By Shivani Majmudar
President Joe Biden’s White House science team faces cascading crises as it takes command amid COVID-19, escalating climate change and crippling public doubts about science. But scientists across the country are confident the new administration is up to the challenge, especially under the leadership of science adviser Eric Lander, the pioneer who helped map the human genome.
Biden selected Lander, a renowned geneticist and mathematician, to be his science adviser and director of the White House Office of Science and Technology Policy (OSTP) before his inauguration. If confirmed, Lander will be the first life scientist to hold either position, as well as the first to hold Cabinet-level status.
“[Biden’s] appointment sends a powerful message that science will regain its place as the foundation for formulating the future of medical and health policy,” said Dr. Howard Koh, a physician and professor at Harvard University’s T.H. Chan School of Public Health, in an email.
Veteran geoscientist Richard Alley of Pennsylvania State University sees environmental issues and other science policy securing high priority as well. Not only is the recognition of biomedical sciences at the top positions in government long overdue, he said, but Lander’s expertise and knowledge of the scientific process also will inform policy solutions across all sectors.
Lander was the principle investigator in the famous Human Genome Project, which sequenced the entire coding of human DNA in 2003. Under former President Barack Obama’s administration, he was co-chair of the President’s Council of Advisors on Science and Technology (PCAST) and advised the president on many issues that are still prevalent today including climate change, clean energy and vaccine rollout during the H1N1 influenza pandemic of 2009.
Lander will step down from his role as the founding director of the Broad Institute, a research collaborative of Harvard University and the Massachusetts Institute of Technology, to serve in the White House again.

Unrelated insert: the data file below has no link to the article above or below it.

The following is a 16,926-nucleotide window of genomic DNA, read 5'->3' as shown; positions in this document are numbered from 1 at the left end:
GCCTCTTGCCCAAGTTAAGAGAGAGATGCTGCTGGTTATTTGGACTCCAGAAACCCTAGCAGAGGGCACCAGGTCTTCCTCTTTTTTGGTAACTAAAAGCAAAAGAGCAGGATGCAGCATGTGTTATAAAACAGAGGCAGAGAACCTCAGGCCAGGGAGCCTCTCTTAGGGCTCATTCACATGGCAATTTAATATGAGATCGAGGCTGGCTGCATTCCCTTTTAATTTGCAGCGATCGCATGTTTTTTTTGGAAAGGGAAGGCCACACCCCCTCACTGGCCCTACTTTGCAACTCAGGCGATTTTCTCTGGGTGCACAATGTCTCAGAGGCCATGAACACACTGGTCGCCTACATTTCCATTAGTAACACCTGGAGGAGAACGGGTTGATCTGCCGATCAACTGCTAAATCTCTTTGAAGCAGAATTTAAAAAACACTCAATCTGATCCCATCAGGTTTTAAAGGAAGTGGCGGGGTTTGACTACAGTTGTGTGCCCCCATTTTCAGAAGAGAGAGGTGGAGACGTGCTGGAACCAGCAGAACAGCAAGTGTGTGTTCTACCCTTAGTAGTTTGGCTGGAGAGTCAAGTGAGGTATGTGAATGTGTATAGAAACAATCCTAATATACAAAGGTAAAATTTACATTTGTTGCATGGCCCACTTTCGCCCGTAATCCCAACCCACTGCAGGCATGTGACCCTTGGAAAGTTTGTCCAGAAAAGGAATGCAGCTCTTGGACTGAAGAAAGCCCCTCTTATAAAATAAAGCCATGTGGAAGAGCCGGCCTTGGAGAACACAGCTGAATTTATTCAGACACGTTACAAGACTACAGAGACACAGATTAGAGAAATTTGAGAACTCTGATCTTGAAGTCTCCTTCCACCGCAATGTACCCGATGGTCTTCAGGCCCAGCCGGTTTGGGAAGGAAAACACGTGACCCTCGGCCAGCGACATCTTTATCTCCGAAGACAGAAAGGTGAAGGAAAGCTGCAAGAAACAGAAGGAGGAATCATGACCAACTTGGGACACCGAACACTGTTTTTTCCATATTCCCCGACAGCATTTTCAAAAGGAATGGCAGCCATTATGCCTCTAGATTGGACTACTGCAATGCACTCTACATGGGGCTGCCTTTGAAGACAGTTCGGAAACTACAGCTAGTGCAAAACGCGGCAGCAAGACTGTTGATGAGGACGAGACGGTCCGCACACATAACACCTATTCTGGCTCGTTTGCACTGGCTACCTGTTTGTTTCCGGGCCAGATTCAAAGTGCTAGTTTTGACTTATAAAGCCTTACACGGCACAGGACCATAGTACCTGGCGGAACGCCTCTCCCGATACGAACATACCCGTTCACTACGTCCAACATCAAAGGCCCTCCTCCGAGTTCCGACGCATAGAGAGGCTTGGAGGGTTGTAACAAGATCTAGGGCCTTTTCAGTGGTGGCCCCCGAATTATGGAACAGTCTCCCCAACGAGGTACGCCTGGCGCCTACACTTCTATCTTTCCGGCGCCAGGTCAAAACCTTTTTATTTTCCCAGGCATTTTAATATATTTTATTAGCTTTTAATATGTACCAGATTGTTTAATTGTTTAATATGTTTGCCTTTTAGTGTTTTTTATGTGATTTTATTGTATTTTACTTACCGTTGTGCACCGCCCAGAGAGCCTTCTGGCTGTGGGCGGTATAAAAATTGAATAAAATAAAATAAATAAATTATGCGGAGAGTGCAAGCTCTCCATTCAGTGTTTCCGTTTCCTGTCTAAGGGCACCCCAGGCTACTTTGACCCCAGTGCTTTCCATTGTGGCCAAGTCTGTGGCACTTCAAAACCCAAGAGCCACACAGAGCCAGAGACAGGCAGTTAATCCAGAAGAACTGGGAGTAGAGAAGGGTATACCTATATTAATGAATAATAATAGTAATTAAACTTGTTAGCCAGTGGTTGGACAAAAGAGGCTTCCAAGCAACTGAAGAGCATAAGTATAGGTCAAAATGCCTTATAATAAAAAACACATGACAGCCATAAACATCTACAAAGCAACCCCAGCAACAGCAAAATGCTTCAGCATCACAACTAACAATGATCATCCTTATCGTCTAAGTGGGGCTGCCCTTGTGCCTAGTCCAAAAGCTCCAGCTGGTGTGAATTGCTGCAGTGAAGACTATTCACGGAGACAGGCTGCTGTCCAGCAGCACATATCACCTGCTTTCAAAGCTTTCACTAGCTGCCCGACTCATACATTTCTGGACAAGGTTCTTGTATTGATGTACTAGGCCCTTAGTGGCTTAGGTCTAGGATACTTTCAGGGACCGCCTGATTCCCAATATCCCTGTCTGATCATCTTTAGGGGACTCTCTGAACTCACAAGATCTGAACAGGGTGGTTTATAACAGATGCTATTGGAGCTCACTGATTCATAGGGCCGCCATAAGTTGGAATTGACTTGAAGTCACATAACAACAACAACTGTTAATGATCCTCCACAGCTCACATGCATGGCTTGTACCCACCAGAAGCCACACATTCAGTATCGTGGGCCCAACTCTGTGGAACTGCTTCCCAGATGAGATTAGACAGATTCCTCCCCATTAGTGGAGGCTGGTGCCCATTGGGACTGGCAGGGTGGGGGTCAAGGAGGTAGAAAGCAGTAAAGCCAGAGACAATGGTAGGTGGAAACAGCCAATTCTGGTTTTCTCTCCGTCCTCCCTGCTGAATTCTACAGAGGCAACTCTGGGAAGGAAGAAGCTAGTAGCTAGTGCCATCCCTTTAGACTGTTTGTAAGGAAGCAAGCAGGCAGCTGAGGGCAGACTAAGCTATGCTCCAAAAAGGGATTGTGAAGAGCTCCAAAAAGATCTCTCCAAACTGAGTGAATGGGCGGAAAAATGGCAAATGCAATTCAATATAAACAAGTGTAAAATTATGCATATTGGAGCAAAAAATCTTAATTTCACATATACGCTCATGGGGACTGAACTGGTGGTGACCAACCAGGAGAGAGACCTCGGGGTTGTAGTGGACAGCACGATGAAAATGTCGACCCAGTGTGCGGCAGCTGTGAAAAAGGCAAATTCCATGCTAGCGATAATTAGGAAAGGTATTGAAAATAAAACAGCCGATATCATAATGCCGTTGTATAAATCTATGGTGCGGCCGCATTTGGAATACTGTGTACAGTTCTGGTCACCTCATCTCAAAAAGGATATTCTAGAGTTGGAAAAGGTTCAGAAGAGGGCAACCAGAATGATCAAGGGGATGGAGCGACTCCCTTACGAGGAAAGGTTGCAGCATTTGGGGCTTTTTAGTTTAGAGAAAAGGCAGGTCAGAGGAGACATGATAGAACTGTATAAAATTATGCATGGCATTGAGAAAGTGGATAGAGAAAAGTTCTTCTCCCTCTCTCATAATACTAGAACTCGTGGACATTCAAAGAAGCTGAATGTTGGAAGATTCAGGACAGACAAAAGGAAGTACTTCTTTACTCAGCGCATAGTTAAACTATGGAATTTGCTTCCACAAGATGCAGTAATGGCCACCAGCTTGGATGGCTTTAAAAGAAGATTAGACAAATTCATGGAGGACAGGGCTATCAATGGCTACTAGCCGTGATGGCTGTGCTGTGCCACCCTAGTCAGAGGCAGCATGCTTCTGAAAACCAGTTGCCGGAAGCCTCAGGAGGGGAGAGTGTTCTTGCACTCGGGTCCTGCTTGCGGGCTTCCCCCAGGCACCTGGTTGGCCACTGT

“The science adviser is someone who brings science to the table of policy discussion and understands the difference between science and unsubstantiated opinion,” said science policy leader Andrew Rosenberg, who heads the Center of Science and Democracy at the Union of Concerned Scientists. “It’s what Lander can do and what I believe he will do.”
More broadly, scientists look forward to the dawn of a new era in which the nation’s leadership respects science, renews public trust in science and shapes evidence-based policy in the public’s best interest — a stark contrast from the past four years.
“It’s tough to have an influence if you’re not in the room,” Rosenberg said of scientists during former President Donald Trump’s administration. “There’s a lot of catching up to do.”
Biden has ambitious plans to do just that. To address the raging pandemic, he is committed to administering 100 million COVID-19 vaccines in his first 100 days in office. This comes as recent data from the Centers for Disease Control and Prevention suggests only 46% of all vaccine doses distributed so far have been administered.
Biden’s climate agenda is just as bold. It calls for the U.S. to achieve 100% clean energy and net-zero emissions by 2050.
Other priorities Biden set for the Cabinet-level science post include technological innovation, racial justice and long-term economic sustainability. Biden outlined these in a letter he wrote to Lander after his nomination.
Some scientists have reservations about the new team, particularly about the need to stress climate reform. Joellen Russell, a professor of biogeochemical dynamics and a leading national expert in climate science on faculty at the University of Arizona, said she is incredibly enthusiastic about the prospect of the country’s scientific future. But she added she is surprised the climate team was comprised mostly of lawyers and policy people.
“I think there are some gaps that are unlikely to be seen by people who are not climate scientists,” Russell said.
Russell is a strong proponent of accountability through public verification of federal action taken to mitigate climate change, such as policies to lower carbon emissions. Climate scientists are the best positioned to develop effective and accurate testing mechanisms, she said.
Russell agreed with Rosenberg and Alley, though, that the responsibility falls on the science community to support the administration and hold it to its commitments.
The rest of Biden’s science team is a diverse, deeply respected group of qualified scientists, including two prominent female co-chairs, bioengineer Frances Arnold and sociologist Alondra Nelson. If confirmed, Nelson will serve as OSTP deputy director for science and society, another White House first.
So far, Biden has followed through on many of the promises he was elected on. In his first two days as president, Biden signed at least 17 executive orders, including establishing a national mask and social distancing mandate on federal property, and rejoining the Paris climate agreement from which Trump withdrew the U.S. in 2017.
Rosenberg said he also hopes to see an executive order implementing a scientific integrity policy in all federal agencies — this would explicitly outlaw any political manipulation of science before it is presented to advisory boards or the public.
“There are a lot of big tasks ahead,” Rosenberg said. “But I’m sure Dr. Lander and the White House science team will be up to it.”
Shivani Majmudar covers health disparities, science and policy at Medill. You can follow her on Twitter @spmajmudarr.